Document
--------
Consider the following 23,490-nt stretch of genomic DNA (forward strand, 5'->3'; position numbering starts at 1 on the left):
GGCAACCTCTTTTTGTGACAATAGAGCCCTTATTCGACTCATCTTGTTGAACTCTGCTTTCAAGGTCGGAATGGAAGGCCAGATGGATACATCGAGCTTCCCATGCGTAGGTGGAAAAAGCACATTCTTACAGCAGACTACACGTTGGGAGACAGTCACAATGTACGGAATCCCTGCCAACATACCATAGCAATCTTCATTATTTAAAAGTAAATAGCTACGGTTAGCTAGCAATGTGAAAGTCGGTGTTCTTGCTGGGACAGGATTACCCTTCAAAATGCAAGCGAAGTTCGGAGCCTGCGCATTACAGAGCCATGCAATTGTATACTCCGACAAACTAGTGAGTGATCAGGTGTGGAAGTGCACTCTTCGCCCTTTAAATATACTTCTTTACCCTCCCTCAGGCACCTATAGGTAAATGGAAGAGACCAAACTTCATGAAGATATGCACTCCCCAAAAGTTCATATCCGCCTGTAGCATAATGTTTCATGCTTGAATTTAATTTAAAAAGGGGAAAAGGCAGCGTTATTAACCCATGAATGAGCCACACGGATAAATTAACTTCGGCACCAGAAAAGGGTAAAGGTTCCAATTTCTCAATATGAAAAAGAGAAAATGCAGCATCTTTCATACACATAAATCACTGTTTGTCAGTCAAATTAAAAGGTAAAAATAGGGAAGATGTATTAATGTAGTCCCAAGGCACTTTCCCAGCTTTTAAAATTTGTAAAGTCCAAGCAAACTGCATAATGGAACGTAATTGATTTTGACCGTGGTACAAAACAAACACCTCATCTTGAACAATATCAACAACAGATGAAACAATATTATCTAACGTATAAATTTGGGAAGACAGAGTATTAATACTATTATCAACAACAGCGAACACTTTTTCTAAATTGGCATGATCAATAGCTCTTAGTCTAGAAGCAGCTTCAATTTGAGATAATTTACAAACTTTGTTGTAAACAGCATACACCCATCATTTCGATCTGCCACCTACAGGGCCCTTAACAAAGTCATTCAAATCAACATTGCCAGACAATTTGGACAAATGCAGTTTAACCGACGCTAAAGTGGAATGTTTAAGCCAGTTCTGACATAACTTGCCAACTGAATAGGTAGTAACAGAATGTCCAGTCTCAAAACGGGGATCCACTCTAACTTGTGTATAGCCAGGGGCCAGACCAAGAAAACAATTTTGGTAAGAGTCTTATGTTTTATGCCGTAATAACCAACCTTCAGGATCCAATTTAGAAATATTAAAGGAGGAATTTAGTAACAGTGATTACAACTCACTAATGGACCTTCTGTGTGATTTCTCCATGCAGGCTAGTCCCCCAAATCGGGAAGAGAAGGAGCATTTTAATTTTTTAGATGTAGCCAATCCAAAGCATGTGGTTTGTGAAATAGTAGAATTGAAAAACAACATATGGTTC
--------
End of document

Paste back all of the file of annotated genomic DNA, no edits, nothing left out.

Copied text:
Consider the following 23,490-nt stretch of genomic DNA (forward strand, 5'->3'; position numbering starts at 1 on the left):
GGCAACCTCTTTTTGTGACAATAGAGCCCTTATTCGACTCATCTTGTTGAACTCTGCTTTCAAGGTCGGAATGGAAGGCCAGATGGATACATCGAGCTTCCCATGCGTAGGTGGAAAAAGCACATTCTTACAGCAGACTACACGTTGGGAGACAGTCACAATGTACGGAATCCCTGCCAACATACCATAGCAATCTTCATTATTTAAAAGTAAATAGCTACGGTTAGCTAGCAATGTGAAAGTCGGTGTTCTTGCTGGGACAGGATTACCCTTCAAAATGCAAGCGAAGTTCGGAGCCTGCGCATTACAGAGCCATGCAATTGTATACTCCGACAAACTAGTGAGTGATCAGGTGTGGAAGTGCACTCTTCGCCCTTTAAATATACTTCTTTACCCTCCCTCAGGCACCTATAGGTAAATGGAAGAGACCAAACTTCATGAAGATATGCACTCCCCAAAAGTTCATATCCGCCTGTAGCATAATGTTTCATGCTTGAATTTAATTTAAAAAGGGGAAAAGGCAGCGTTATTAACCCATGAATGAGCCACACGGATAAATTAACTTCGGCACCAGAAAAGGGTAAAGGTTCCAATTTCTCAATATGAAAAAGAGAAAATGCAGCATCTTTCATACACATAAATCACTGTTTGTCAGTCAAATTAAAAGGTAAAAATAGGGAAGATGTATTAATGTAGTCCCAAGGCACTTTCCCAGCTTTTAAAATTTGTAAAGTCCAAGCAAACTGCATAATGGAACGTAATTGATTTTGACCGTGGTACAAAACAAACACCTCATCTTGAACAATATCAACAACAGATGAAACAATATTATCTAACGTATAAATTTGGGAAGACAGAGTATTAATACTATTATCAACAACAGCGAACACTTTTTCTAAATTGGCATGATCAATAGCTCTTAGTCTAGAAGCAGCTTCAATTTGAGATAATTTACAAACTTTGTTGTAAACAGCATACACCCATCATTTCGATCTGCCACCTACAGGGCCCTTAACAAAGTCATTCAAATCAACATTGCCAGACAATTTGGACAAATGCAGTTTAACCGACGCTAAAGTGGAATGTTTAAGCCAGTTCTGACATAACTTGCCAACTGAATAGGTAGTAACAGAATGTCCAGTCTCAAAACGGGGATCCACTCTAACTTGTGTATAGCCAGGGGCCAGACCAAGAAAACAATTTTGGTAAGAGTCTTATGTTTTATGCCGTAATAACCAACCTTCAGGATCCAATTTAGAAATATTAAAGGAGGAATTTAGTAACAGTGATTACAACTCACTAATGGACCTTCTGTGTGATTTCTCCATGCAGGCTAGTCCCCCAAATCGGGAAGAGAAGGAGCATTTTAATTTTTTAGATGTAGCCAATCCAAAGCATGTGGTTTGTGAAATAGTAGAATTGAAAAACAACATATGGTTC